Governments and the international community must take action to protect the people who bring us the news, UN Secretary-General Antonio Guterres said Wednesday, marking the International Day to End Impunity for Crimes Against Journalists.
Despite their critical role, he pointed out in his message for the Day that more than 70 journalists have been killed this year alone.
“Most of these crimes go unsolved,” the UN chief said, adding that a record number of journalists were incarcerated today, with threats of imprisonment, violence, and death growing.
“On this International Day to End Impunity for Crimes Against Journalists, let us honour our media workers, and stand up for truth, justice and human rights for all,”
This year also marks the 10th anniversary of the UN Plan of Action on the Safety of Journalists and the Issue of Impunity.
The Secretary-General underscored the importance of a free press, which he said is vital to a functioning democracy, exposing wrongdoing, navigating our complex world, and advancing the Sustainable Development Goals (SDGs) – the blueprint for a more just, equitable and greener future.
He also said that a surge in disinformation, online bullying and hate speech, particularly against women journalists, was contributing to the stifling of media workers around the globe.
“Intimidation through the abuse of legal, financial and other means, is undermining efforts to hold the powerful accountable. These trends threaten not only journalists, but society as a whole,” he added.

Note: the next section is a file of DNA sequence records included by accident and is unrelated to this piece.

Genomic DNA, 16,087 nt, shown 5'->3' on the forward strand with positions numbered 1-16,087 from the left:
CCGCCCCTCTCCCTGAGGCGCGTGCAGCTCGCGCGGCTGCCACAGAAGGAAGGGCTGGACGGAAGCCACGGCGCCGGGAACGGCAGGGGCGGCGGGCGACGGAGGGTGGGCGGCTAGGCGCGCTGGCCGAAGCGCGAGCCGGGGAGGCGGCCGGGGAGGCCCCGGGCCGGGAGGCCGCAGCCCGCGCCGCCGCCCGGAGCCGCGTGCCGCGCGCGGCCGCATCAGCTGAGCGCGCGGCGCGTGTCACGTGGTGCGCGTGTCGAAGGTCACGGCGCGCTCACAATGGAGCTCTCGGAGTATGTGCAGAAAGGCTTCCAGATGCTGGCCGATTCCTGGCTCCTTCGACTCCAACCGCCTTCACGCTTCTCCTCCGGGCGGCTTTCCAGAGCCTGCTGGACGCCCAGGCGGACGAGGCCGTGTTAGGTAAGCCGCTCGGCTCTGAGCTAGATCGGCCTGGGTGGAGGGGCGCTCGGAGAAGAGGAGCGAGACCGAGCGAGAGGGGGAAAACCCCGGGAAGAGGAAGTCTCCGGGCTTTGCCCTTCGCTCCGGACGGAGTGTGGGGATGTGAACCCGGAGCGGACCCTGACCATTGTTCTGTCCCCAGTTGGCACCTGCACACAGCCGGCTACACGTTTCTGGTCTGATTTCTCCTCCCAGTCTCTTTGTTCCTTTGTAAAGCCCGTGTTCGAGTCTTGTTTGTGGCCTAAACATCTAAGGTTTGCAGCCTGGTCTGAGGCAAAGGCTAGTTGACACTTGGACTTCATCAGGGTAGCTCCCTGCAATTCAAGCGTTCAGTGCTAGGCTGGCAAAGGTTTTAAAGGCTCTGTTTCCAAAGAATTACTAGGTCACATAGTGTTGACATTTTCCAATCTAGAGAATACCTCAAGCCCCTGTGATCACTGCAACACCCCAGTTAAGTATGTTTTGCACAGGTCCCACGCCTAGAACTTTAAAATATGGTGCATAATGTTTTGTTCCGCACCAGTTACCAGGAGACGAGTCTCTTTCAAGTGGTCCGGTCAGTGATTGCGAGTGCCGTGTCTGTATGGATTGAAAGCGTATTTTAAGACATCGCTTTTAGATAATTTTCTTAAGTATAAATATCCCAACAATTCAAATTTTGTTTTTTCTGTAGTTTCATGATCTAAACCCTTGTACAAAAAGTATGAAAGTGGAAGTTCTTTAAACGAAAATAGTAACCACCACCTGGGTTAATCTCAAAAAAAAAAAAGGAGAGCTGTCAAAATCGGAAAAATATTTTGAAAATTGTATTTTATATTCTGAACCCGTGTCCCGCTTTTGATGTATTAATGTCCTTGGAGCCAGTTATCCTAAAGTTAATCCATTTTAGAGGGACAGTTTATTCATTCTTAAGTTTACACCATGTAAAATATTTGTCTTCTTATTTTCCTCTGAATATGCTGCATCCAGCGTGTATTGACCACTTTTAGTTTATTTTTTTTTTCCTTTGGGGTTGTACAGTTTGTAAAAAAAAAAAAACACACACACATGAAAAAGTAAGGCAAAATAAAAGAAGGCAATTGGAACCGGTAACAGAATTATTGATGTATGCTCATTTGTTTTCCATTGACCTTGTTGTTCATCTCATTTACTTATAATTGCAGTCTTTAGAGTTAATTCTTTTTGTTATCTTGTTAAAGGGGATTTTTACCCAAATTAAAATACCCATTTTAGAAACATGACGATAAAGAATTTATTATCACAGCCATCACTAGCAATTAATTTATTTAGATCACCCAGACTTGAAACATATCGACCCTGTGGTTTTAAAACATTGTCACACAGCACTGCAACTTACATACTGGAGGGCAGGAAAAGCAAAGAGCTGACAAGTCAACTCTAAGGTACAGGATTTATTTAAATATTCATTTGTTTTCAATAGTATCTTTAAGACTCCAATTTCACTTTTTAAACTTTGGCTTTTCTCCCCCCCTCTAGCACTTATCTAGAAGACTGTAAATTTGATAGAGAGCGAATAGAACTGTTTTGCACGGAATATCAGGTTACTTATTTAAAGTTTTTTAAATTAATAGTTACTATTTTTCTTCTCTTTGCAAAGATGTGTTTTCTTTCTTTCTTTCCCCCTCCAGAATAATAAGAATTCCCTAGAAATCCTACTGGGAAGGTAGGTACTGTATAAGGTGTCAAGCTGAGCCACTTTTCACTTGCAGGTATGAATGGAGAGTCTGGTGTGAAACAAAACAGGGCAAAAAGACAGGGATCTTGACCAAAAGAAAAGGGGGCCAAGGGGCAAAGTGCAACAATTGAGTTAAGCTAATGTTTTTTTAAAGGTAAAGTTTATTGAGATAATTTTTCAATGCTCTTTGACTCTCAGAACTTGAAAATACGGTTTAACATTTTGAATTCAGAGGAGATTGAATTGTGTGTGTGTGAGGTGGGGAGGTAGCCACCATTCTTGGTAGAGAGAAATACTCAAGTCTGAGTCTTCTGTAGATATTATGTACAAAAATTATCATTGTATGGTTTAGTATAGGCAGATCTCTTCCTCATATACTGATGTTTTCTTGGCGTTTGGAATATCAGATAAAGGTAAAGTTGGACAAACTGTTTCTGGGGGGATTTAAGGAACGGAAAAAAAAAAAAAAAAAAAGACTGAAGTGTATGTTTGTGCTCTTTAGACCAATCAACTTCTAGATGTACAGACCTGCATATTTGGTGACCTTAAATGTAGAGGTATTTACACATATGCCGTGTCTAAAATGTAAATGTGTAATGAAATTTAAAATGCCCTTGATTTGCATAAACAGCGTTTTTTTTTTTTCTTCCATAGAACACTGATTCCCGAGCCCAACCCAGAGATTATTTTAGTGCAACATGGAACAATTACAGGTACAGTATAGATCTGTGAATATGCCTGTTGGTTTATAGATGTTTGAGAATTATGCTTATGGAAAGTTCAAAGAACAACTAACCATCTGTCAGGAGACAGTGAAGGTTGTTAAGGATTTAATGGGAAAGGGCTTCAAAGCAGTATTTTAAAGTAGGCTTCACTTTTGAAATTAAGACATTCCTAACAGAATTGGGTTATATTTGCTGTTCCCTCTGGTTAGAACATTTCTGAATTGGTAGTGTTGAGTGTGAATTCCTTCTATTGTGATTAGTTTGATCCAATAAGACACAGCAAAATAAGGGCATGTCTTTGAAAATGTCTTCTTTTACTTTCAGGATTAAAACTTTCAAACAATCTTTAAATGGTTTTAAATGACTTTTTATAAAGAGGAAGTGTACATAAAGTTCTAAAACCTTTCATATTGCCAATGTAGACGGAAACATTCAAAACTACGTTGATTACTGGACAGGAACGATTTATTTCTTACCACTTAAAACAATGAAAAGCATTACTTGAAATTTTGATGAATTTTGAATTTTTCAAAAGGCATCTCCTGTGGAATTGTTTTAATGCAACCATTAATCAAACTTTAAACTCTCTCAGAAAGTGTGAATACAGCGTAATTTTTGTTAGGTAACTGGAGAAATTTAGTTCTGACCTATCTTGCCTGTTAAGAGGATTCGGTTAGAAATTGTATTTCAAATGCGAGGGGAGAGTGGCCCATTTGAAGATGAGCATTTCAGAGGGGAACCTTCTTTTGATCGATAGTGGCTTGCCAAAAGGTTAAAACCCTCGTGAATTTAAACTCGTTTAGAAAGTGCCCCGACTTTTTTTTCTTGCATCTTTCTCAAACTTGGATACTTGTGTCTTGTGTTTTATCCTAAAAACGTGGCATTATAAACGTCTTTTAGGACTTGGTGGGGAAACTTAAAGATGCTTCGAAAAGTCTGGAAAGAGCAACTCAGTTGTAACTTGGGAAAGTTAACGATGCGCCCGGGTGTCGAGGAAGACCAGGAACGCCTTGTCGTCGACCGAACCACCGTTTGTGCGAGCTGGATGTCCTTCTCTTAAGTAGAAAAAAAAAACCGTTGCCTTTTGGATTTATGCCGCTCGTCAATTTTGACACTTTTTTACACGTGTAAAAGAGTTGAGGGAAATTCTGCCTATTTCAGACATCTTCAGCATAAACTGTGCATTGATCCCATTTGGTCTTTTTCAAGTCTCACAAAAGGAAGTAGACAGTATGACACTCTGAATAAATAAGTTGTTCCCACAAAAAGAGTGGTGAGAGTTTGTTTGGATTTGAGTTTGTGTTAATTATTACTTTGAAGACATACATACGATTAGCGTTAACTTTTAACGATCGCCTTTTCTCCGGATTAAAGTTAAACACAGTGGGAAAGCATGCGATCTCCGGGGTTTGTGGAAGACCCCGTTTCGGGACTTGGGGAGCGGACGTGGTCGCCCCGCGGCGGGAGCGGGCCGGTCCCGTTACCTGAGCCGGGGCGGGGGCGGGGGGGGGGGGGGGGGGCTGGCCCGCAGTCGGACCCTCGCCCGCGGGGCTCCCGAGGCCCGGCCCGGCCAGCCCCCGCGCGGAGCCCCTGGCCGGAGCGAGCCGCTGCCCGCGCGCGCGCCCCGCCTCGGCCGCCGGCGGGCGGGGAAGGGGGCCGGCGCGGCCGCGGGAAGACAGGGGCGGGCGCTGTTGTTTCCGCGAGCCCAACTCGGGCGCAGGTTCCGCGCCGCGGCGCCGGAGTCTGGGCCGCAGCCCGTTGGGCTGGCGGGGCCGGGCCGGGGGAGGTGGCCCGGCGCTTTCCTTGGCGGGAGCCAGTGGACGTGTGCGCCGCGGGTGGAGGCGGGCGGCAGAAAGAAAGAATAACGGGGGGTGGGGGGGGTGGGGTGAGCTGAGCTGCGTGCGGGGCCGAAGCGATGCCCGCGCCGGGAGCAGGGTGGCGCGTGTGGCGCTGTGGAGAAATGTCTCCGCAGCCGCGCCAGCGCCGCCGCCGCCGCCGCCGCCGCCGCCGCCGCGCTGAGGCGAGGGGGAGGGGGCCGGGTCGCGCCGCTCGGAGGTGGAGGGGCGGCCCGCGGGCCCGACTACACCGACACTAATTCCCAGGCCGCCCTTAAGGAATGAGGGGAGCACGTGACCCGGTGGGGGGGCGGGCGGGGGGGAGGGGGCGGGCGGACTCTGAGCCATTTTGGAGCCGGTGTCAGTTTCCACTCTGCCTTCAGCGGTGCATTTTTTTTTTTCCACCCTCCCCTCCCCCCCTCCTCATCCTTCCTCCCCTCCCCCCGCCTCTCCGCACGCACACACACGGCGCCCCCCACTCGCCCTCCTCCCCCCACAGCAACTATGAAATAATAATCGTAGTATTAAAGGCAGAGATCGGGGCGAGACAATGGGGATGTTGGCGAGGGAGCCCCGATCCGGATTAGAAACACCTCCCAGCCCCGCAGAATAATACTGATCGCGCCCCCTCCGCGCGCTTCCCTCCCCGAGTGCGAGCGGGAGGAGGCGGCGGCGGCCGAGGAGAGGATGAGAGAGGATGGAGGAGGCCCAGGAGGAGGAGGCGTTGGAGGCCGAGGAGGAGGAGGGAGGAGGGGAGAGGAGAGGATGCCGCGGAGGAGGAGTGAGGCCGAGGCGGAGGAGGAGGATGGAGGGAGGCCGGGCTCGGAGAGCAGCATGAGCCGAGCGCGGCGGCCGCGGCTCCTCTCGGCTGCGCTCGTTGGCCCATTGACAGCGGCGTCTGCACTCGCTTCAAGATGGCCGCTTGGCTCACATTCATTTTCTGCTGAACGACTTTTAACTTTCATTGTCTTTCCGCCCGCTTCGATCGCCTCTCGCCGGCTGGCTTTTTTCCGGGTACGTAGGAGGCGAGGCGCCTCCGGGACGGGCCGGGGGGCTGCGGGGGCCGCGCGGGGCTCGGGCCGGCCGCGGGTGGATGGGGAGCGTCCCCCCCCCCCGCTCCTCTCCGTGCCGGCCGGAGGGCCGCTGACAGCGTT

Eighteen have been murdered so far this year, according to the UN Educational, Scientific and Cultural Organization (UNESCO), which maintains an online database on judicial enquiries into journalist killings worldwide.
A decade ago, countries endorsed the UN action plan which aims to protect journalists, prevent crimes against them, and pursue their perpetrators.
“This groundbreaking document was adopted to acknowledge the vital work journalists do – for example when they report on conflicts and crises, or when they inquire into the workings of power and investigate corruption and other forms of injustice – as well as the risks they face when doing this,” said Audrey Azoulay, the UNESCO Director-General.
Much progress has been made since the plan’s adoption, she reported, with concrete measures implemented at the national, regional and global levels.
UNESCO said it has also played a part, including through training nearly 36,000 judicial, law enforcement and security officials on issues such as freedom of expression and the security of journalists, including online.
However, “journalists continue to be killed at an alarming rate”, said Ms. Azoulay. UNESCO data reveals that 955 journalists have lost their lives over the past decade, and 2022 has been the deadliest year since 2018.
Ms. Azoulay called for renewed commitment to protecting journalists everywhere, and at all times.
“This means in situations of conflict and crisis, of course, and UNESCO is supporting journalists in Ukraine and Afghanistan, for instance. It also means in times of peace – for that is when most journalists have been killed in recent years,” she said.
The UNESCO chief further called for stepping up efforts online, where new forms of violence have surfaced, especially targeting women, with three in four women journalists having experienced online harassment.